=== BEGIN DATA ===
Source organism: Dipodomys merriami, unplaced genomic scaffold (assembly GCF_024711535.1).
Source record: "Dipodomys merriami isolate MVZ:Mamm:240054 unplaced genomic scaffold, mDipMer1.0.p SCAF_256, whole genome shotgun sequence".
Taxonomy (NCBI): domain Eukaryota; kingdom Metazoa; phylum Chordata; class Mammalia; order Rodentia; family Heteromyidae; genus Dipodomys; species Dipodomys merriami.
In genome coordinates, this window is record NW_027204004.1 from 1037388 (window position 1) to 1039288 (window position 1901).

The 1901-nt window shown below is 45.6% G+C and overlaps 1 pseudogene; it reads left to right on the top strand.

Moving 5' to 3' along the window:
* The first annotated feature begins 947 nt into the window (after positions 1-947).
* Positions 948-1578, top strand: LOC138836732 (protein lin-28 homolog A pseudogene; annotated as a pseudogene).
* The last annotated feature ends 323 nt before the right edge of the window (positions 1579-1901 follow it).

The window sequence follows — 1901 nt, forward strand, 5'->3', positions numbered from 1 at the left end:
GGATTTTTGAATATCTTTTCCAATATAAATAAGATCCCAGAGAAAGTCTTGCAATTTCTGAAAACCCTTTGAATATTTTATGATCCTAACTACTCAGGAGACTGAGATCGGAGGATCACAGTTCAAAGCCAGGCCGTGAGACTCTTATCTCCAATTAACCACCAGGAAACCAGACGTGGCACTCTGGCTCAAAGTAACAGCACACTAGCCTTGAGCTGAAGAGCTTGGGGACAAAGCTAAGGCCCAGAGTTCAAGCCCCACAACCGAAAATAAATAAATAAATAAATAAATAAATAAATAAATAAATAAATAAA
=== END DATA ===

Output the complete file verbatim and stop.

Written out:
Source organism: Dipodomys merriami, unplaced genomic scaffold (assembly GCF_024711535.1).
Source record: "Dipodomys merriami isolate MVZ:Mamm:240054 unplaced genomic scaffold, mDipMer1.0.p SCAF_256, whole genome shotgun sequence".
Taxonomy (NCBI): domain Eukaryota; kingdom Metazoa; phylum Chordata; class Mammalia; order Rodentia; family Heteromyidae; genus Dipodomys; species Dipodomys merriami.
In genome coordinates, this window is record NW_027204004.1 from 1037388 (window position 1) to 1039288 (window position 1901).

The 1901-nt window shown below is 45.6% G+C and overlaps 1 pseudogene; it reads left to right on the top strand.

Moving 5' to 3' along the window:
* The first annotated feature begins 947 nt into the window (after positions 1-947).
* Positions 948-1578, top strand: LOC138836732 (protein lin-28 homolog A pseudogene; annotated as a pseudogene).
* The last annotated feature ends 323 nt before the right edge of the window (positions 1579-1901 follow it).

The window sequence follows — 1901 nt, forward strand, 5'->3', positions numbered from 1 at the left end:
GGATTTTTGAATATCTTTTCCAATATAAATAAGATCCCAGAGAAAGTCTTGCAATTTCTGAAAACCCTTTGAATATTTTATGATCCTAACTACTCAGGAGACTGAGATCGGAGGATCACAGTTCAAAGCCAGGCCGTGAGACTCTTATCTCCAATTAACCACCAGGAAACCAGACGTGGCACTCTGGCTCAAAGTAACAGCACACTAGCCTTGAGCTGAAGAGCTTGGGGACAAAGCTAAGGCCCAGAGTTCAAGCCCCACAACCGAAAATAAATAAATAAATAAATAAATAAATAAATAAATAAATAAATAAA